North Dakota — A humanitarian crisis is unfolding inside the United States as thousands of Native Americans, indigenous people from around the world, and advocates from every walk of life camp in North Dakota in support of Standing Rock Sioux Tribe water protectors opposing construction of the Dakota Access Pipeline.

Slated to run under the Missouri River, the pipeline poses a direct threat to the drinking water supply of the Standing Rock Reservation and at least 18 million people downstream, particularly given Energy Transfer Partners (ETP) — the company in charge of construction — has a horrendous safety record marked by thousands of leaks and spills in the last six years, alone.

Despite remaining peaceful on the whole, the protectors of the water have been met with needless escalation and indiscriminate violence by taxpayer-funded, heavily militarized law enforcement protectors of Big Oil and Wall Street — whose vested interests in exporting North Dakota’s sweet, light crude apparently trump human rights and basic decency.

On Thursday, tensions exploded when law enforcement — armed with lethal and nonlethal weaponry and backed by tanks and MRAPS — implemented a no-fly zone and descended on water protectors attempting to block access by construction crews, including some in the midst of prayer.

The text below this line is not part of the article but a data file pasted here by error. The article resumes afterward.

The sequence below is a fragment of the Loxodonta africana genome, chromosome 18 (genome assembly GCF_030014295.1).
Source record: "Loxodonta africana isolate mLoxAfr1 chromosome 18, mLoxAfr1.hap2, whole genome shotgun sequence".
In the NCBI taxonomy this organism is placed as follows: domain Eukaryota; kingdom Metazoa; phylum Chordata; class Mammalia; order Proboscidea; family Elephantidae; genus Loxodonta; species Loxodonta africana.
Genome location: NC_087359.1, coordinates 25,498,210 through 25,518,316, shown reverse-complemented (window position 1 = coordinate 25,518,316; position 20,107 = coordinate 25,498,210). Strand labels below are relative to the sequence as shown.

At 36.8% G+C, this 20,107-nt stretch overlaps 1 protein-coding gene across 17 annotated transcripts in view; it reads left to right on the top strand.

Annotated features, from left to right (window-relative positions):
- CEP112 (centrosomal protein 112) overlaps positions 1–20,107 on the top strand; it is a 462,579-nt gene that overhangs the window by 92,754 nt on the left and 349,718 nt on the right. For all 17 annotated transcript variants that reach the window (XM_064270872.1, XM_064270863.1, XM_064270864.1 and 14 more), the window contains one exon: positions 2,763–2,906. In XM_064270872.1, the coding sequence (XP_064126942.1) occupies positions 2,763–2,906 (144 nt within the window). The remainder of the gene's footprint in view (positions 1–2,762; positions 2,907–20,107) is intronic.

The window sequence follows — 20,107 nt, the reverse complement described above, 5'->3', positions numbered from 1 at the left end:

Employing LRAD sound cannon technology, ‘nonlethal’ beanbag projectiles, Tasers, pepper spray, and mace against the unarmed crowd, law enforcement forcefully cleared the blockade — affecting more than 140 arrests and injuring dozens in the process.

“The protesters are not being peaceful or prayerful,” Cass County Sheriff Paul Laney said in a press statement cited by ABC News. “Law enforcement has been very methodical in moving ahead slowly as to not escalate the situation. However, the protesters are using very dangerous means to slow us down. Their aggressive tactics include using horses, fire and trying to flank us with horses and people.”

Witnesses on the scene, backed by patchy live stream and recorded video, paint a sharply contrasting picture of the incident.

“Militarized law enforcement agencies moved in on water protectors with tanks and riot gear today,” said Standing Rock Sioux Tribal Chairman Dave Archambault II in a statement. “We continue to pray for peace. We call on the state of North Dakota to oversee the actions of local law enforcement to, first and foremost, ensure everyone’s safety. The Department of Justice must send overseers immediately to ensure the protection of First Amendment rights and the safety of thousands here at Standing Rock. DOJ can no longer ignore our requests. If harm comes to any who come here to stand in solidarity with us, it is on their watch. They must step in and hold the state of North Dakota and Morton County accountable for their acts of violence against innocent, prayerful people.”